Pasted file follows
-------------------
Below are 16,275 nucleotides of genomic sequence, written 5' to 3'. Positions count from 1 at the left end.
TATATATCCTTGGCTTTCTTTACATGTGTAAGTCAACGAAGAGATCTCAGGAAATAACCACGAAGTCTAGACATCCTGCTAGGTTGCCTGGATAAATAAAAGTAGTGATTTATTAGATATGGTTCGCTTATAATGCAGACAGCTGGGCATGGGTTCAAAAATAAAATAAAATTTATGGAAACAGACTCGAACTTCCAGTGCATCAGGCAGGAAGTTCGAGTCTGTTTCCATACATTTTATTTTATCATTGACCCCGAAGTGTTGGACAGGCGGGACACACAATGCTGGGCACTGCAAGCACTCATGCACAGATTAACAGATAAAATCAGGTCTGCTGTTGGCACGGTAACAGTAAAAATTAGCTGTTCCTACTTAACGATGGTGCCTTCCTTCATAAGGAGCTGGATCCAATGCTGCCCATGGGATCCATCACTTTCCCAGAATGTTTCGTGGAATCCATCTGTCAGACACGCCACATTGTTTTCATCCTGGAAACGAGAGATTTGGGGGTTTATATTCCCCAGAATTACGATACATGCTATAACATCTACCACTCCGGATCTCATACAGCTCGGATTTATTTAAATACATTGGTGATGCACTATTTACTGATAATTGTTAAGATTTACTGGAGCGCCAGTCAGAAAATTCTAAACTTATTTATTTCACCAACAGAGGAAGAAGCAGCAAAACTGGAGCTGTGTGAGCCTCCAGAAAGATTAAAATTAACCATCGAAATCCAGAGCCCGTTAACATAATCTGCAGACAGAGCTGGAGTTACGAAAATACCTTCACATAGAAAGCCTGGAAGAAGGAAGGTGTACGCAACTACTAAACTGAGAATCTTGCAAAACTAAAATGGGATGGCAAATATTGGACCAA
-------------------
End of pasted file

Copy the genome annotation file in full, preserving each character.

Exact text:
Below are 16,275 nucleotides of genomic sequence, written 5' to 3'. Positions count from 1 at the left end.
TATATATCCTTGGCTTTCTTTACATGTGTAAGTCAACGAAGAGATCTCAGGAAATAACCACGAAGTCTAGACATCCTGCTAGGTTGCCTGGATAAATAAAAGTAGTGATTTATTAGATATGGTTCGCTTATAATGCAGACAGCTGGGCATGGGTTCAAAAATAAAATAAAATTTATGGAAACAGACTCGAACTTCCAGTGCATCAGGCAGGAAGTTCGAGTCTGTTTCCATACATTTTATTTTATCATTGACCCCGAAGTGTTGGACAGGCGGGACACACAATGCTGGGCACTGCAAGCACTCATGCACAGATTAACAGATAAAATCAGGTCTGCTGTTGGCACGGTAACAGTAAAAATTAGCTGTTCCTACTTAACGATGGTGCCTTCCTTCATAAGGAGCTGGATCCAATGCTGCCCATGGGATCCATCACTTTCCCAGAATGTTTCGTGGAATCCATCTGTCAGACACGCCACATTGTTTTCATCCTGGAAACGAGAGATTTGGGGGTTTATATTCCCCAGAATTACGATACATGCTATAACATCTACCACTCCGGATCTCATACAGCTCGGATTTATTTAAATACATTGGTGATGCACTATTTACTGATAATTGTTAAGATTTACTGGAGCGCCAGTCAGAAAATTCTAAACTTATTTATTTCACCAACAGAGGAAGAAGCAGCAAAACTGGAGCTGTGTGAGCCTCCAGAAAGATTAAAATTAACCATCGAAATCCAGAGCCCGTTAACATAATCTGCAGACAGAGCTGGAGTTACGAAAATACCTTCACATAGAAAGCCTGGAAGAAGGAAGGTGTACGCAACTACTAAACTGAGAATCTTGCAAAACTAAAATGGGATGGCAAATATTGGACCAA